And I think one important thing to remember is that there are much-longer-term effects of the pandemic. These are going to take a toll for years to come. Sometimes the impact of post-traumatic stress disorder does not even appear right away. And this isn’t just from the pandemic; it’s also from the ensuing financial crisis that’s been happening. People have faced job loss or other economic uncertainty, adding additional pressure and stress.

A December 2020 report published by McKinsey and Company titled "Mental health in the workplace: The coming revolution" states:

 

"Preexisting mental health challenges have been exacerbated by the impact of the COVID-19 crisis. Based on their analysis, COVID-19 could result in a potential 50 percent increase in the prevalence of behavioral health conditions. A new survey by the Kaiser Family Foundation reported that 45 percent of Americans felt that the COVID-19 crisis is harming their mental health; while 19 percent felt that it is having a “major impact.” In a recent poll from the Pew Research Center, 73 percent of Americans reported feeling anxious at least a few days per week since the onset of the pandemic. Between mid-February and mid-March 2020, prescriptions for anti-anxiety medications increased 34 percent. During the week of March 15, when stay-at-home orders became pervasive, 78 percent of all antidepressant, anti-anxiety, and anti-insomnia prescriptions filled were new (versus refills)."

 

A study published in a PwC Pulse survey states that Chief Human Resource Officers plan to increase support for well-being and mental health in 2021. Ethics professionals can play a major role in advancing initiatives like these along with HR and all levels of leadership and management, tangibly demonstrating that chronic stress produces unintended consequences well beyond the detrimental impacts upon health and well-being. It truly is a team effort that can strengthen trust, boost morale and facilitate a healthy workplace culture that attracts highly desirable job candidates – and retain them once they're hired. The root causes of chronic stress arising from the workplace environment itself must be openly and safely addressed, and not just by placing the burden upon the shoulders of the employees who have to contend with it every day. A focus upon trust is key to the successful implementation of new skills and complimentary leaderships approaches.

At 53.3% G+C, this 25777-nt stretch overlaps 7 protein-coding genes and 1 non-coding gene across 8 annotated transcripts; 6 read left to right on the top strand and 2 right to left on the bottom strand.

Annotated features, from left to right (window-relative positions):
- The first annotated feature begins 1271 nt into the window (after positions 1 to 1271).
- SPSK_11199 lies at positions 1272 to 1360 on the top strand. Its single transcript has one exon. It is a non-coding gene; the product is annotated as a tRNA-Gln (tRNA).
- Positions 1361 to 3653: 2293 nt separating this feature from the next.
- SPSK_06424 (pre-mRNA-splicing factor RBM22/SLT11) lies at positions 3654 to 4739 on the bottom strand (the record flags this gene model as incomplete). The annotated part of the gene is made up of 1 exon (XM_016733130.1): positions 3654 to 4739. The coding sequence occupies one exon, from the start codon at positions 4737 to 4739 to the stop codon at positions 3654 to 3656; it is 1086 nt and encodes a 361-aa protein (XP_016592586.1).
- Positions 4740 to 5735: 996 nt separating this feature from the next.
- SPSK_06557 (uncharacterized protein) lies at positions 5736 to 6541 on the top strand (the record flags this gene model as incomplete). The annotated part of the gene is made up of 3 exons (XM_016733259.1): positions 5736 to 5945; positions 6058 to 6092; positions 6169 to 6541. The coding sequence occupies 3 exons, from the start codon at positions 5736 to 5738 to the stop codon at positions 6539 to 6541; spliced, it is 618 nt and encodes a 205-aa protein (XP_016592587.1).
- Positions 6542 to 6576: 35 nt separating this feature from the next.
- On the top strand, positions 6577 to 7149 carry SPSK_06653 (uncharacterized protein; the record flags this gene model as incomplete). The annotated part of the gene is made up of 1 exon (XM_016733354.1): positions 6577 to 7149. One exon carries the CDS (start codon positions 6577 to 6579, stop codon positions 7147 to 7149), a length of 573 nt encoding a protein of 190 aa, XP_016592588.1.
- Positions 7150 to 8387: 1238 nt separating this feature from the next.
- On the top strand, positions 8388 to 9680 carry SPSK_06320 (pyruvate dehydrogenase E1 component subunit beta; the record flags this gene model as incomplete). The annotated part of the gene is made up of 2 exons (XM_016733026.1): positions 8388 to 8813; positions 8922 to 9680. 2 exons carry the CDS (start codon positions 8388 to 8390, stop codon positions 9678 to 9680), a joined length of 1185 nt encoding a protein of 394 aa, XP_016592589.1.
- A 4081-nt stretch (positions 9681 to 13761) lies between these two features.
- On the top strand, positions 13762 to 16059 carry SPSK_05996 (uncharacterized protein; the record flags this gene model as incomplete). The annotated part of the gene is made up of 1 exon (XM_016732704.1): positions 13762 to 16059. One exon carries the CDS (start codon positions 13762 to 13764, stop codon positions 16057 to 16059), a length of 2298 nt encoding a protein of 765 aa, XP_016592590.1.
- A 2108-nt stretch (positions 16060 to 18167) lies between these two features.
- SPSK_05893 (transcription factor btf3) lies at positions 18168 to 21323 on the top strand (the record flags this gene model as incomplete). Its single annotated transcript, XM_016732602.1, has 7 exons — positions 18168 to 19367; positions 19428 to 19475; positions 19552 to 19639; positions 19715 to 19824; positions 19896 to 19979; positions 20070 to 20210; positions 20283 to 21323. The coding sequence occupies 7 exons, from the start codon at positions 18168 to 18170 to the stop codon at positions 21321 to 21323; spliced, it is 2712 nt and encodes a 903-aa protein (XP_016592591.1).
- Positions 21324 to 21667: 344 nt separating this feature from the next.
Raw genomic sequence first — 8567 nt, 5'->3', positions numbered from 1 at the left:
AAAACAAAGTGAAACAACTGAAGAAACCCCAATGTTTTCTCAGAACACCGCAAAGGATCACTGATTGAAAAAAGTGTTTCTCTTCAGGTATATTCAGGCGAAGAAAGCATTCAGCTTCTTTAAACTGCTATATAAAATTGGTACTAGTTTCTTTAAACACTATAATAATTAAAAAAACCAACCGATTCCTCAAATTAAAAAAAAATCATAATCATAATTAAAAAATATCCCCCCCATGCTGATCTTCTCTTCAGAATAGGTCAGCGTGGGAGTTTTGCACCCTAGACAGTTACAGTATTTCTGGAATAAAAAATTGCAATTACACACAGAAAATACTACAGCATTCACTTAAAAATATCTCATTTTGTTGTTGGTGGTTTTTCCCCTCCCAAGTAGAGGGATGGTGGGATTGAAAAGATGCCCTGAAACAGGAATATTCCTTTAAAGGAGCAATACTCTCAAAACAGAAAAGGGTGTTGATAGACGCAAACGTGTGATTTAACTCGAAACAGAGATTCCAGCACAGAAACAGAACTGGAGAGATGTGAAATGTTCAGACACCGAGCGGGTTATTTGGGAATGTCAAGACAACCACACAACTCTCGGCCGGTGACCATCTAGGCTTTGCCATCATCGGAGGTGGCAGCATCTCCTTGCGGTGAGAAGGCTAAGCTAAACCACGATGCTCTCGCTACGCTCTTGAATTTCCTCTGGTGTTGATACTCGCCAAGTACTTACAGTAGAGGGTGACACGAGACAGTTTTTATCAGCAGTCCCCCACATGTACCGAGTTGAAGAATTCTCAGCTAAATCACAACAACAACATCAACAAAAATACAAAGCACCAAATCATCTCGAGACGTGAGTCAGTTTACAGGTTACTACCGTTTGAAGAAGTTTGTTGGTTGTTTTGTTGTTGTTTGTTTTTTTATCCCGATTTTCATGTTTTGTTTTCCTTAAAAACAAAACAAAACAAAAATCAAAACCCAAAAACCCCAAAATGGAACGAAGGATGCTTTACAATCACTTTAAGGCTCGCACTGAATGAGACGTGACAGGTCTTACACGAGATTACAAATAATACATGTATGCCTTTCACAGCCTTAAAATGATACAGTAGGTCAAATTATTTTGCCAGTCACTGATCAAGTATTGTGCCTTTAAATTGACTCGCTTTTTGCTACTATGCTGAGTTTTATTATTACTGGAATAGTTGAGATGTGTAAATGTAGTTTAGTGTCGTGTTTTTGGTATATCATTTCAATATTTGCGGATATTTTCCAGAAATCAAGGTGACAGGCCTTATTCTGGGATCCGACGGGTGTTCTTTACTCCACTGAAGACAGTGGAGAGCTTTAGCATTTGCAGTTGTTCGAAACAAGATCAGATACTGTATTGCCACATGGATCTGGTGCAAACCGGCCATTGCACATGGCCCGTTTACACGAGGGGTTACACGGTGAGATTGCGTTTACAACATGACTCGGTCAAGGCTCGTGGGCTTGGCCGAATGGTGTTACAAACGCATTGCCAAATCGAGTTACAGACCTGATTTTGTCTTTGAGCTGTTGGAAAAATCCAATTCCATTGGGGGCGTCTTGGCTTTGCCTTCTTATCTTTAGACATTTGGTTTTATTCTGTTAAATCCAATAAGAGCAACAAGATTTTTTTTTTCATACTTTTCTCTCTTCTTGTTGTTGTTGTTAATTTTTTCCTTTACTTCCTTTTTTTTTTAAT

And as the world gradually moves forward into what "life after COVID" will be like in both our personal and professional lives, the broad acknowledgement of the adverse impacts of stress upon our overall wellbeing alone has continued a push to require organizations to be proactive instead of willfully blind. The mental health of everyone in the organization must be supported throughout all levels of leadership and reflected within the entire culture through actions, trainings and initiatives that "move the needle" in terms of sustainable behavioral change. Organizations that refuse to offer the same tired and ineffective "check the box" programs are recognizing that genuinely increasing productivity and performance includes a balanced approach that demonstrates empathy and taking ownership for the stress created by a toxic culture and leadership/management.

 

Changes must occur to make leading through times of internal and external change and crisis effective, and a mindset that welcomes assistance and fresh perspectives coupled with a "check your ego at the door" humble yet strong, adaptive, courageous and growth-oriented provides clear-headed guidance and resilience. During these times, people look to a leadership that can remain calm during any sort of turbulence, as well as be a trusted compass to keep from going astray ethically by tangibly providing a sense that all employees are genuinely cared about, and for.

McKinsey Quarterly:

Mental health in the workplace: The coming revolution